While small business owners across the country are fretting as they see inflation, gas prices and interest rates rising, many others are optimistic about the coming months.
Some of these owners are in industries that actually benefit when costs are rising, or they own companies that are structured in ways that insulate them from some of the economy's vagaries. Many just have the upbeat attitude of the entrepreneur — they'll find a way to make things work no matter how difficult the business climate gets.
"I feel like I'll figure out some way to do better than the competition and I'll survive — and if some of the competition doesn't, I'll pick up some of their business," said Donn Flipse, CEO of Field of Flowers, a chain of three floral superstores in Davie, Coral Springs and Boca Raton, Fla.
Like many other owners whose businesses are dependent on delivery vans and trucks, Flipse is considering raising his delivery charges, and he's ordered trucks that run on diesel because they'll get better mileage than gas-powered vehicles. After 16 years in business, he's learned how to cope with change — he started his company during the first Gulf War, when oil prices were at a then-unheard of $40 a barrel.
"I remember very clearly that gas prices had shot up to $1.25 a gallon. We survived that, so I guess if gas prices are going to shoot up to $3.25, we'll find a way to survive that also," Flipse said.
At B-tween Productions, which markets books and products for preteen girls based on Beacon Street Girls characters, the company's growth has more than compensated for higher shipping and other expenses, marketing director Bobbi Carlton said.
"There are economies of scale as you grow that offset rising costs," Carlton said, noting that while at one point the company was ordering 10,000 copies of a book from printers, now it's more likely to order 50,000.
Because the company was funded by investors, and not with bank loans, it hasn't been subject to rising interest costs. And it is now licensing the Beacon Street Girls characters to other manufacturers, which allows B-tween Productions to take in revenue without having to pay the costs of producing the merchandise.
A variety of surveys taken of small business owners show that overall, they are an optimistic lot even if they are nervous about higher energy prices. The National Federation of Independent Business' monthly optimism index has fluctuated between 98 and 101.5 since the beginning of the year; it was 98.5 in May. Banking company National City Corp. said midwestern small business owners were feeling optimistic in May because of expansion plans by major corporations; that helped mute their anxiety about gas prices.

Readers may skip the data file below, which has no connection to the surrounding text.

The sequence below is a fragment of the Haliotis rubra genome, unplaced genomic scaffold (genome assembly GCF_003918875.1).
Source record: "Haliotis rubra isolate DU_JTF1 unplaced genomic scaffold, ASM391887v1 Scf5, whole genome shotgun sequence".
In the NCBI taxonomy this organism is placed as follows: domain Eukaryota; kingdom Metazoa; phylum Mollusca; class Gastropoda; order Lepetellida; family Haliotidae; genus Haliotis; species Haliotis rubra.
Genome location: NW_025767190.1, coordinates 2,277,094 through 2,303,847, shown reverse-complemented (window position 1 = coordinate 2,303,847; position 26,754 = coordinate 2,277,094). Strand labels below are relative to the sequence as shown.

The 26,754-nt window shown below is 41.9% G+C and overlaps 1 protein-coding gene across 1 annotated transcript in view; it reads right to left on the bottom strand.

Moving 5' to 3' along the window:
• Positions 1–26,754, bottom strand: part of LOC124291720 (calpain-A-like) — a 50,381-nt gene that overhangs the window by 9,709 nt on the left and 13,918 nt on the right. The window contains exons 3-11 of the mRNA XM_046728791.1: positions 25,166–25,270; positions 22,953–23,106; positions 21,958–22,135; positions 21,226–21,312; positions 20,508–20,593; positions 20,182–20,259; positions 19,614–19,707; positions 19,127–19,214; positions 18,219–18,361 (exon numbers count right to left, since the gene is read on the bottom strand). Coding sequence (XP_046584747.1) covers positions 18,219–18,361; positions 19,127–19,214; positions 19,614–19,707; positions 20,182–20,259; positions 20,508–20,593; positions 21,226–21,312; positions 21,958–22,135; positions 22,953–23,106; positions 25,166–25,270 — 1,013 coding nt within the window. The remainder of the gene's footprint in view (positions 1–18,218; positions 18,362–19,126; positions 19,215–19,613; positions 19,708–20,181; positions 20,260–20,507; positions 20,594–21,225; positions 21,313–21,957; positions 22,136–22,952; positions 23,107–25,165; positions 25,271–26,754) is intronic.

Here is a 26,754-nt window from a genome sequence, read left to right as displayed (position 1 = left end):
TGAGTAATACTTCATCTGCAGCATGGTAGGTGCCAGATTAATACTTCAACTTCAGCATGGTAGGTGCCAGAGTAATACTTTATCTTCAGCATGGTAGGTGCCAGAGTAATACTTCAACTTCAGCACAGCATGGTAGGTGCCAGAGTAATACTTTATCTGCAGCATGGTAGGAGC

And a spring survey of small and mid-sized manufacturers and distributors by the Minneapolis-based accounting and consulting firm RSM McGladrey found that 58 percent believed their companies were thriving.
Even small businesses that have seen business decline lately can retain their optimism. Robert Maffei, who owns Maffei Landscape Contractors in Mashpee, Mass., on Cape Cod, is upbeat even though the continuing drop in home building has reduced demand for his company's services. He sees downtime as a time for building relationships with customers that will pay off when business improves.
"If we're taking care of our customers, there's an opportunity in this," Maffei said, noting that by giving excellent customer service — returning phone calls promptly and doing a job well — his company can win business away from competitors.
Like Flipse, Maffei has been in business about 16 years, and remembers the depressed state Cape Cod was in when he first started. "Now, this is a much better company than when I was a kid. I'm still a little nervous, but anything like this is an opportunity."
Still other business owners are optimistic because they're in business niches that can benefit from economic uncertainty.
Franchise owners of Volvo Rents businesses are seeing demand for their construction and industrial equipment due to rising interest rates, vice president Nick Mavrick said.
Because interest rates have essentially doubled in the last two years, "they're better off renting than owning," Mavrick said of Volvo customers. He estimated that Volvo Rents' business is up 35 percent this year over last year; the company has nearly 70 franchise operations in the United States, each of which is independently owned.
Mavrick said franchise owners are contending with the same issues as other small business owners — fuel prices, rising interest rates, higher maintenance costs — but the dramatic surge in business has mitigated the damage to their profits.